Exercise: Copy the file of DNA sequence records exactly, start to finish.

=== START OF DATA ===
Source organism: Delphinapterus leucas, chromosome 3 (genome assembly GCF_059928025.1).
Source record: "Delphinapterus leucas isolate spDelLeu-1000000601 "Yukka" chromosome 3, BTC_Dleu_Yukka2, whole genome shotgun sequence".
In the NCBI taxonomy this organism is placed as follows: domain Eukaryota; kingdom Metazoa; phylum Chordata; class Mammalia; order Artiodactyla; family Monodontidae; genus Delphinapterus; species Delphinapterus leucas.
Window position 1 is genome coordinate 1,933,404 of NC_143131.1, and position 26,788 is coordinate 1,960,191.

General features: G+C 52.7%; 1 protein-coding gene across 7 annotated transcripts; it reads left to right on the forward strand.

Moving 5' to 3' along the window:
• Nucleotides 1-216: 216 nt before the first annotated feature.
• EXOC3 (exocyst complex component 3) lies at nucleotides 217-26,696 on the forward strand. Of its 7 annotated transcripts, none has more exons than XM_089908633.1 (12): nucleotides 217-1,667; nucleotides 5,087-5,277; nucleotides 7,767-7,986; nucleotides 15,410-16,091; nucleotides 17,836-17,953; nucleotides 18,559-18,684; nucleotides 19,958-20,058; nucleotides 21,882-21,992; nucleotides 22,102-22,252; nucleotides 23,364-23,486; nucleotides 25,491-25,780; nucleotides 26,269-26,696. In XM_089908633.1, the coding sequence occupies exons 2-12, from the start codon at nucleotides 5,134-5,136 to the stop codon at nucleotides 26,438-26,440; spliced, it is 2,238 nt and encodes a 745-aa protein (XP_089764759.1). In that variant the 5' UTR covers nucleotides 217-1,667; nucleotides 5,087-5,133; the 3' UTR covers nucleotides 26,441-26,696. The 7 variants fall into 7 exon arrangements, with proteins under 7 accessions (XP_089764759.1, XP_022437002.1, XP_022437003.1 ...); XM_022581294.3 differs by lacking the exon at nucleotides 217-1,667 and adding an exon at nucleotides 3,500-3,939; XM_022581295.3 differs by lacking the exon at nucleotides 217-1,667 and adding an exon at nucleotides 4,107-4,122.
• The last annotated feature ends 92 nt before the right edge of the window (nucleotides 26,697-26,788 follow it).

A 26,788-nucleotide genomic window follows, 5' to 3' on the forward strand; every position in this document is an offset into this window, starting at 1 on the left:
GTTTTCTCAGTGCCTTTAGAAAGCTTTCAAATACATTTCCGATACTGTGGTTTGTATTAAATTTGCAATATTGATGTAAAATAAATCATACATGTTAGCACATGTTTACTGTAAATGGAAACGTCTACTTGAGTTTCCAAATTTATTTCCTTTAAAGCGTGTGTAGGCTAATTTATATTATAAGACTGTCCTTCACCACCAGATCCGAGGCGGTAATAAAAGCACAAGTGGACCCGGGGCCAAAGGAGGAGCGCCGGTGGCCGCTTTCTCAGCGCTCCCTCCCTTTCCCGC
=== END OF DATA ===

Source organism: Delphinapterus leucas, chromosome 3 (genome assembly GCF_059928025.1).
Source record: "Delphinapterus leucas isolate spDelLeu-1000000601 "Yukka" chromosome 3, BTC_Dleu_Yukka2, whole genome shotgun sequence".
In the NCBI taxonomy this organism is placed as follows: domain Eukaryota; kingdom Metazoa; phylum Chordata; class Mammalia; order Artiodactyla; family Monodontidae; genus Delphinapterus; species Delphinapterus leucas.
Window position 1 is genome coordinate 1,933,404 of NC_143131.1, and position 26,788 is coordinate 1,960,191.

General features: G+C 52.7%; 1 protein-coding gene across 7 annotated transcripts; it reads left to right on the forward strand.

Moving 5' to 3' along the window:
• Nucleotides 1-216: 216 nt before the first annotated feature.
• EXOC3 (exocyst complex component 3) lies at nucleotides 217-26,696 on the forward strand. Of its 7 annotated transcripts, none has more exons than XM_089908633.1 (12): nucleotides 217-1,667; nucleotides 5,087-5,277; nucleotides 7,767-7,986; nucleotides 15,410-16,091; nucleotides 17,836-17,953; nucleotides 18,559-18,684; nucleotides 19,958-20,058; nucleotides 21,882-21,992; nucleotides 22,102-22,252; nucleotides 23,364-23,486; nucleotides 25,491-25,780; nucleotides 26,269-26,696. In XM_089908633.1, the coding sequence occupies exons 2-12, from the start codon at nucleotides 5,134-5,136 to the stop codon at nucleotides 26,438-26,440; spliced, it is 2,238 nt and encodes a 745-aa protein (XP_089764759.1). In that variant the 5' UTR covers nucleotides 217-1,667; nucleotides 5,087-5,133; the 3' UTR covers nucleotides 26,441-26,696. The 7 variants fall into 7 exon arrangements, with proteins under 7 accessions (XP_089764759.1, XP_022437002.1, XP_022437003.1 ...); XM_022581294.3 differs by lacking the exon at nucleotides 217-1,667 and adding an exon at nucleotides 3,500-3,939; XM_022581295.3 differs by lacking the exon at nucleotides 217-1,667 and adding an exon at nucleotides 4,107-4,122.
• The last annotated feature ends 92 nt before the right edge of the window (nucleotides 26,697-26,788 follow it).

A 26,788-nucleotide genomic window follows, 5' to 3' on the forward strand; every position in this document is an offset into this window, starting at 1 on the left:
GTTTTCTCAGTGCCTTTAGAAAGCTTTCAAATACATTTCCGATACTGTGGTTTGTATTAAATTTGCAATATTGATGTAAAATAAATCATACATGTTAGCACATGTTTACTGTAAATGGAAACGTCTACTTGAGTTTCCAAATTTATTTCCTTTAAAGCGTGTGTAGGCTAATTTATATTATAAGACTGTCCTTCACCACCAGATCCGAGGCGGTAATAAAAGCACAAGTGGACCCGGGGCCAAAGGAGGAGCGCCGGTGGCCGCTTTCTCAGCGCTCCCTCCCTTTCCCGC